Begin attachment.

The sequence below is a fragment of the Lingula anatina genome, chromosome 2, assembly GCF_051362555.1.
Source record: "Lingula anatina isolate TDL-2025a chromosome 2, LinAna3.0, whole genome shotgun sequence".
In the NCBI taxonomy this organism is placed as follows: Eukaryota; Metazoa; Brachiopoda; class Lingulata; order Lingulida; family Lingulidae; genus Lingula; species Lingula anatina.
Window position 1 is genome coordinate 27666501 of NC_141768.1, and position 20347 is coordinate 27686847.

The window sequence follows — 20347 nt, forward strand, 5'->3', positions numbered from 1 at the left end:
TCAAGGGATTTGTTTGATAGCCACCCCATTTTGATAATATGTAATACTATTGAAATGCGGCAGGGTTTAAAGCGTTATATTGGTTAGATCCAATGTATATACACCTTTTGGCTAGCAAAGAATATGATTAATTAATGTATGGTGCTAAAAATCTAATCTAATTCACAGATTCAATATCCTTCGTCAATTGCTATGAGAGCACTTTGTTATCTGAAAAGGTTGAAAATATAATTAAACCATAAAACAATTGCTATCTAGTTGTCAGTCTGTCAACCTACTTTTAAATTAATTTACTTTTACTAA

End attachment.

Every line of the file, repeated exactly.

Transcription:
The sequence below is a fragment of the Lingula anatina genome, chromosome 2, assembly GCF_051362555.1.
Source record: "Lingula anatina isolate TDL-2025a chromosome 2, LinAna3.0, whole genome shotgun sequence".
In the NCBI taxonomy this organism is placed as follows: Eukaryota; Metazoa; Brachiopoda; class Lingulata; order Lingulida; family Lingulidae; genus Lingula; species Lingula anatina.
Window position 1 is genome coordinate 27666501 of NC_141768.1, and position 20347 is coordinate 27686847.

The window sequence follows — 20347 nt, forward strand, 5'->3', positions numbered from 1 at the left end:
TCAAGGGATTTGTTTGATAGCCACCCCATTTTGATAATATGTAATACTATTGAAATGCGGCAGGGTTTAAAGCGTTATATTGGTTAGATCCAATGTATATACACCTTTTGGCTAGCAAAGAATATGATTAATTAATGTATGGTGCTAAAAATCTAATCTAATTCACAGATTCAATATCCTTCGTCAATTGCTATGAGAGCACTTTGTTATCTGAAAAGGTTGAAAATATAATTAAACCATAAAACAATTGCTATCTAGTTGTCAGTCTGTCAACCTACTTTTAAATTAATTTACTTTTACTAA